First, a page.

SWEET SPOTS. A/Prof Rod Cross Physics Department Sydney University June 2006. What is a “sweet spot” ?.
A/Prof Rod Cross
Tennis racquets, baseball bats, cricket bats and golf clubs all have a sweet spot. It is the impact point that feels best. Compared with other impact points, the player feels an almost complete absence of jarring and vibration in the handle of the striking implement if the ball is struck at the sweet spot.
Why does this spot exist, where is it located, how big is it and does the ball travel any faster when it is struck at the sweet spot?
Some people say that the sweet spot is located at the centre of percussion of the striking implement. Others say it is a node point where there is no vibration. Some say is the point where the ball comes off the implement at maximum speed and hence minimum effort is needed to strike the ball.
Others say that the sweet spot varies in size according to how clever the manufacturer has been in designing the implement or in getting these various points to overlap.
All objects vibrate back and forth when they are struck. In general, you can see them vibrate, you can hear them vibrate and you can feel them vibrate. A guitar string or a violin string or a tennis string will vibrate rapidly when it is struck or plucked or bowed. Heavier objects like tennis racquets and baseball bats vibrate more slowly and are harder to hear unless you put your ear up close.
Guitar strings vibrate back and forth around 1000 times a second. We say that the vibration frequency is about 1000 Hz. Bats and racquets vibrate at around 100 Hz to 200 Hz.
Even though bats and racquets vibrate at around 100 to 200 Hz, they can also vibrate simultaneously at higher frequencies, as can a guitar string. A guitar string has many such “overtones” which is why it sounds different to say a trumpet vibrating at the same basic or “fundamental” frequency. The mix of overtones is different in all musical instruments.
In practice, the only vibration mode of a tennis racquet of any importance is the fundamental mode. The ball sits on the strings too long (about 0.005 seconds) to allow any high frequency modes to vibrate. The effect is similar to putting your finger on a guitar string to stop the string vibrating.
When an object vibrates, some parts of the object vibrate more than others and some parts don’t vibrate at all. Those parts that don’t vibrate are called node points. A guitar string has a node point at each end where it is tied down. The most important node points of a bat or racquet are located about 15 cm (6 in) from each end for the fundamental mode.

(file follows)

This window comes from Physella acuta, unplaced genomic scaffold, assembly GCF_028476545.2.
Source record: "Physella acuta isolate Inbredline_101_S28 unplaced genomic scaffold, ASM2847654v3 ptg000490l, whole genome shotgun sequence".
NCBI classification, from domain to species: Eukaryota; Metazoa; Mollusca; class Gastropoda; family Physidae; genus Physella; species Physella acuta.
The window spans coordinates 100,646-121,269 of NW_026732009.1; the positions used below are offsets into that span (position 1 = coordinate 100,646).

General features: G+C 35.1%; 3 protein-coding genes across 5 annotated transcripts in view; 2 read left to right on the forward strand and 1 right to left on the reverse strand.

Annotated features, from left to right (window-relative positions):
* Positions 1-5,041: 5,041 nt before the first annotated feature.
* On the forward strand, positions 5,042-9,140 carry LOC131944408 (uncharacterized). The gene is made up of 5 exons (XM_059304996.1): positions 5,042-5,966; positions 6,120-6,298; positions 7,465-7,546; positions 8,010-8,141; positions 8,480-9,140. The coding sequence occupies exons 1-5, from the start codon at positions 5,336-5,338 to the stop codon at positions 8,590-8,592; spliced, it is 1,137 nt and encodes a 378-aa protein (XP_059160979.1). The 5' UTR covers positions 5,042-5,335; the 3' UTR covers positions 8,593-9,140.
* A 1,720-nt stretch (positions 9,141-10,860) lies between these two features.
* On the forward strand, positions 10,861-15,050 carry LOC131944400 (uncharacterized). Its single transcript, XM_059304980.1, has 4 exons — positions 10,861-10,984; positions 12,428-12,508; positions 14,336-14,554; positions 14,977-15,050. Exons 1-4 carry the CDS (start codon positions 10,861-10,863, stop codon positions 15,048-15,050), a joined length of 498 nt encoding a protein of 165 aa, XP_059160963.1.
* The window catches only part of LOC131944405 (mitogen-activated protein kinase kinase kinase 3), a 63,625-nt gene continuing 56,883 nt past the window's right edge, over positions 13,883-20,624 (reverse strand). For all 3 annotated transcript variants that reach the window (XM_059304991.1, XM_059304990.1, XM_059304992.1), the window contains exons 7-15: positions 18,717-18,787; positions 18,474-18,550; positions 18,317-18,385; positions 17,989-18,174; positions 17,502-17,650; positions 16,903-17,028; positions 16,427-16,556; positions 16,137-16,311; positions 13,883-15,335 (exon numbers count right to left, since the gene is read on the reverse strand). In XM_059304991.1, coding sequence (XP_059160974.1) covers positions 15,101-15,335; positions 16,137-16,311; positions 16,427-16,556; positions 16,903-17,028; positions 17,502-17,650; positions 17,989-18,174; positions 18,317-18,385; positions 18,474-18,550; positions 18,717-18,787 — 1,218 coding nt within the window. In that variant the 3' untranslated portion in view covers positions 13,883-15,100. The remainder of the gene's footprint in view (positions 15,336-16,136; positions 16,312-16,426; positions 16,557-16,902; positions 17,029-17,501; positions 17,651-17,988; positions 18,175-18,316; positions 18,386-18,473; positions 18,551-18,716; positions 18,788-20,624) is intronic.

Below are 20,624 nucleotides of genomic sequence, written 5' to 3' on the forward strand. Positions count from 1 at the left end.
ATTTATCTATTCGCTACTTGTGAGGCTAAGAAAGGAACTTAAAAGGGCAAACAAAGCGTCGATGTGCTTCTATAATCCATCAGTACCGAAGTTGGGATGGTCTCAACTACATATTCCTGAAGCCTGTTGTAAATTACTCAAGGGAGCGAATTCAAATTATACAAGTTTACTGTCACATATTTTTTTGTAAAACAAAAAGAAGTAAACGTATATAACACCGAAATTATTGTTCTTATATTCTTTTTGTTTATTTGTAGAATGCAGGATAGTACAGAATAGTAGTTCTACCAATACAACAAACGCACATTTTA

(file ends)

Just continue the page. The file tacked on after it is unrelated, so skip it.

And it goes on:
An object that is struck at a node point will not vibrate at all. If you strike a ball at such a node point you will feel no vibrations at all in the handle. This point is a good candidate for the sweet spot of a bat or a racquet or a club.
Before experimenting with bats or racquets it helps (a lot) to understand the behaviour of objects with a simple shape such as a rectangular beam or a cylindrical rod. A beam or rod of length L has a node point located a distance 0.22L from each end. The COP is located a distance L/3 from the striking end. If a ball impacts at the COP then the beam will rotate about an axis at the end of the handle.
200 Hz (high pitch) = very stiff (and light) racquet
100 Hz (low pitch) = very flexible (and heavy) racquet
Find YOUR sweet spot on a wood beam, a bat and a racquet. (Mine is at the node point, not the COP). The node & COP points are much closer together in a baseball bat. Bats vibrate at two frequencies simultaneously.
What differences do you find when using thick or short (stiff) beams & thin or long (flexible) beams and when using a stiff ball (eg golf or baseball) vs a soft tennis ball. Does the sweet spot zone get any bigger? Stiff racquets are harder to bend so they vibrate less (and faster or at a higher pitch).
Does the node or the COP point shift when you hold the handle with your hand? Does the vibration frequency (pitch) change? Try adding a heavy weight at the handle end.
Does the ball bounce any faster off the sweet spot? Try bouncing a ball from a fixed height off a racquet held with the strings horizontal. The bounce height is proportional to the rebound speed squared.